“Listening is being able to be changed by the other person.” – Alan Alda
“If for a moment you are inclined to regard these taluses as mere draggled, chaotic dumps, climb to the top of one of them, and run down without any haggling, puttering hesitation, boldly jumping from boulder to boulder with even speed. You will then find your feet playing a tune, and quickly discover the music and poetry of these magnificent rock piles — a fine lesson; and all Nature’s wildness tells the same story — the shocks and outbursts of earthquakes, volcanoes, geysers, roaring, thundering waves and floods, the silent uprush of sap in plants, storms of every sort — each and all are the orderly beauty-making love-beats of Nature’s heart.” – John Muir
This rule might seem obvious, but the challenge would be to take it deeper. Actively listen not only to others in conversation, but to the animals and plants in nature. To the rocks and streams. To the wind and rain, and the sun and the stars. To the spiritual centers of the universe and God. Listening actively is not shutting up, but rather partaking in deep, heartfelt conversation. Responding and seeking to understand and empathize.
A lot of people have said a lot about active listening skills. I’m convinced that we could all benefit from continuing to study all of these various different ideas. It is not a skill that is simply learned once and used from then on. It is learned continuously, practiced continuously, and never reaches a level of mastery that cannot be improved upon.
I have been through some technical training on this matter myself, as I studied for becoming a substance abuse counselor. From that training, I have a plethora of things I could say about actively listening to another person, and how to do it. It is far outside of the scope of one blog post to delve into the topic, but I’ll give some bullet points of interest:
- The obvious: just listen. Shut up, momentarily, and listen. Take in the words that are being said to you, and give them a home in your mind. You can disagree; you can find the words terrible, disgusting, whatever bad word you want. But hear them, and seek to understand them.
- Listen and pay attention to the words not stated. Body language can say a lot. It is a difficult skill to learn, to truly be able to read body language. It can give insight into the words someone is saying, regardless of any other factor.
- Respond. Be engaged. While I said “Shut up and listen” above, active listening requires a response. Not just any response. Simple facial expressions, simple responses that signify you are listening, and asking questions to further the conversation are all great, and important parts of actively listening. So is using the persons’ own words in your responses. If someone says that they’re “pissed off”, use “pissed off”, not “angry” when referring to those feelings. Doing such can be amazingly difficult for how easy of a concept it seems like, but improves your own listening amazingly so. It also helps you to truly understand what the person is saying.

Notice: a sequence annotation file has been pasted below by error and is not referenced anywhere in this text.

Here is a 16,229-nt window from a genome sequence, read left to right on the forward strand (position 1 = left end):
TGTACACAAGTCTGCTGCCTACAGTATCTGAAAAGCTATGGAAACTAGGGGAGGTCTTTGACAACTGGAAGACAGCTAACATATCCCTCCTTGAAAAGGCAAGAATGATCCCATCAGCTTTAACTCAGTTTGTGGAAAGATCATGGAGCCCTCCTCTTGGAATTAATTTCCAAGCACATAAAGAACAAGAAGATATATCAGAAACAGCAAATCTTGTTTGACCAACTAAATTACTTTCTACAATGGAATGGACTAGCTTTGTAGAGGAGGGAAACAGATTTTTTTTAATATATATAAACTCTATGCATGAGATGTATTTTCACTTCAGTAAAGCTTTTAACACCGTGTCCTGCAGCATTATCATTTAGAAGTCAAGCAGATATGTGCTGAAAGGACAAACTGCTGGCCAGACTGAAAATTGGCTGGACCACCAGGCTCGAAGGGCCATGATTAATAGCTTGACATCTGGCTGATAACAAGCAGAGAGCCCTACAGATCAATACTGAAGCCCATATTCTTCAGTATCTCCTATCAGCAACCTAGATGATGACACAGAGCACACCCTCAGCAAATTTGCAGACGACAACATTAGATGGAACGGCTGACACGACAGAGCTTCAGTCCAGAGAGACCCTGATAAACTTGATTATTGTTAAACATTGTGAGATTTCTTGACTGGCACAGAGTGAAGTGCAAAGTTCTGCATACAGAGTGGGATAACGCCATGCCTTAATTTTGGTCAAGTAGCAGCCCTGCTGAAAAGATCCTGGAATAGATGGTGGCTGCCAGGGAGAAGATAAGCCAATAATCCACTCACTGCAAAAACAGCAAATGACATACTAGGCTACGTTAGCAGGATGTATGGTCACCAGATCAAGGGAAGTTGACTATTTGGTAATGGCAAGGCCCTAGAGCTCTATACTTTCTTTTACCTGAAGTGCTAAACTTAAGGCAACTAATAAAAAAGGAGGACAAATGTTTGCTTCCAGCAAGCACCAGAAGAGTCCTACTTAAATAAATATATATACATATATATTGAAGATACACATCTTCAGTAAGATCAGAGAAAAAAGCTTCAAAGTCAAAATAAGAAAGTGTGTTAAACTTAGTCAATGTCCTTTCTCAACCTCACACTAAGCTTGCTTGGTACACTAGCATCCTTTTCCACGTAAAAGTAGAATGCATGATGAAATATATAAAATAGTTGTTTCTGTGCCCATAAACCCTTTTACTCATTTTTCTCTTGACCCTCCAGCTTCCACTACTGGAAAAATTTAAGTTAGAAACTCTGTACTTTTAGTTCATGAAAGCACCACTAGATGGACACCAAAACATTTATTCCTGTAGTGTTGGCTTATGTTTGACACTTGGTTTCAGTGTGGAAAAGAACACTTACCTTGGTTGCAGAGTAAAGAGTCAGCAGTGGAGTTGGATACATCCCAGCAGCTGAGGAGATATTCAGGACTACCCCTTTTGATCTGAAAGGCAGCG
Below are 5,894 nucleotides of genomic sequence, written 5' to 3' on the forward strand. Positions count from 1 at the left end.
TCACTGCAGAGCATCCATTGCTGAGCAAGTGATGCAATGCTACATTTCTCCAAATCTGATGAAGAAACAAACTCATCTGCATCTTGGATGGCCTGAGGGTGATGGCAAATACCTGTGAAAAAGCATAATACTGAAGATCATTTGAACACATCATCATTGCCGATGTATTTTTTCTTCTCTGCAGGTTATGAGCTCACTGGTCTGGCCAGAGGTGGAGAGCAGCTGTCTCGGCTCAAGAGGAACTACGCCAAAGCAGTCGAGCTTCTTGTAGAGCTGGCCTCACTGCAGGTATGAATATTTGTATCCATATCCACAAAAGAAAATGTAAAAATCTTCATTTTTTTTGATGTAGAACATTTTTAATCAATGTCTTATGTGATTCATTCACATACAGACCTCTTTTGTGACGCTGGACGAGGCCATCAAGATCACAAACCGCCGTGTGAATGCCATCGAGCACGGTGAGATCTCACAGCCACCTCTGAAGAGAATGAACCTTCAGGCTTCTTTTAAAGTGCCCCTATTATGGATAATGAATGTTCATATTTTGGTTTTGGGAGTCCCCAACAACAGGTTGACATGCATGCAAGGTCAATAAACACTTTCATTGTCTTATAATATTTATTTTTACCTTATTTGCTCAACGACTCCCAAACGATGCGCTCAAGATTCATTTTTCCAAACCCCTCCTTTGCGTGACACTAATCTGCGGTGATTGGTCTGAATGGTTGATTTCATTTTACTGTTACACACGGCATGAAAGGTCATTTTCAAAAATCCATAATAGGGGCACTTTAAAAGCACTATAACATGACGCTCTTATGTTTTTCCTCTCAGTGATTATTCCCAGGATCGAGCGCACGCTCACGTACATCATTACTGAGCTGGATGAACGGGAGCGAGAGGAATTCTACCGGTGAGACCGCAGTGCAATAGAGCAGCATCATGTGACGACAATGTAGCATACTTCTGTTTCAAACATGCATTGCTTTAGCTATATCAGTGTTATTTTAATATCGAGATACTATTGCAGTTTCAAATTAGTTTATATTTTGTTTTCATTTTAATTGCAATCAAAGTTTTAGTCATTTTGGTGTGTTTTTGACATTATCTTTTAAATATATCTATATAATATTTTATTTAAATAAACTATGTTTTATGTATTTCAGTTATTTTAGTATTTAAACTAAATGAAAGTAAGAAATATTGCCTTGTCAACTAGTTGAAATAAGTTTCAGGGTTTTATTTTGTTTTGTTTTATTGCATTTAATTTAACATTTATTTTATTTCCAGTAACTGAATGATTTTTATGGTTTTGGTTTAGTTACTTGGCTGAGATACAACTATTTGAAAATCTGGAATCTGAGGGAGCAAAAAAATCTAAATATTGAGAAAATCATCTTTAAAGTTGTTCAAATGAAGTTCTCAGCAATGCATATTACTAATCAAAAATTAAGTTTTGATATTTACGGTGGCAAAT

- Empathize. Everyone can empathize with everyone, entirely. You may not have had the same experiences as another person, but you have felt the emotions they are feeling. Everyone has. You may not have experienced why someone is angry, but you have experienced anger. You may not have experienced why someone is sad, but you have experienced sadness. Empathizing in this regard is an amazingly important part of actively listening.
- Love. Unconditionally. Perhaps the only way you can truly love unconditionally is to have been first loved unconditionally by another. I would argue that it is utterly impossible to fully engage in active listening without this skill, however. It doesn’t mean approval: love and disapproval can be complementary, in fact. So can hate and approval. That argument has been used in some terrible, disgusting matters throughout time, but I do think there is a lot truth in there, once you wade through the bullshit surrounding its use.
- Allow yourself to be changed. Being so stubborn that you won’t allow another person’s words to have a changing effect on you entirely rules out active listening. Practicing truly deep active listening means allowing the words you are hearing to affect you, to change you. Maybe in the way they are intended, maybe in some other way altogether. Simply allow the opportunity.
Although the points above are only a very brief overview, and many other things could be said about active listening, I really think that those are some of the most important. If you can master those, there’s a good chance that you’re on your way to becoming a wonderful active listener. Although I will finish those off with one personal belief: it is impossible to truly “master” those pieces: you can always grow stronger in those skills!
I started this whole post talking about how this isn’t just about listening to people, though. I even included a wonderful quote from John Muir about “the orderly beauty-making love-beats of Nature’s heart”.
All of nature, everything. It is constantly speaking to us. The rocks have stories to tell, often centuries–even milleniums–old, and the air has a history of where the wind has taken it. The trees tell stories of wonderful journeys through time and space. The rain and the sunshine. The moon and the stars. God and the spirits of this world in which we live. They all have an amazing amount to say.
So, the challenge is to take those active listening skills and apply them beyond just your neighbor. Apply them to listening to nature and your surroundings. Listen actively to God and the universe. Actively listen to yourself.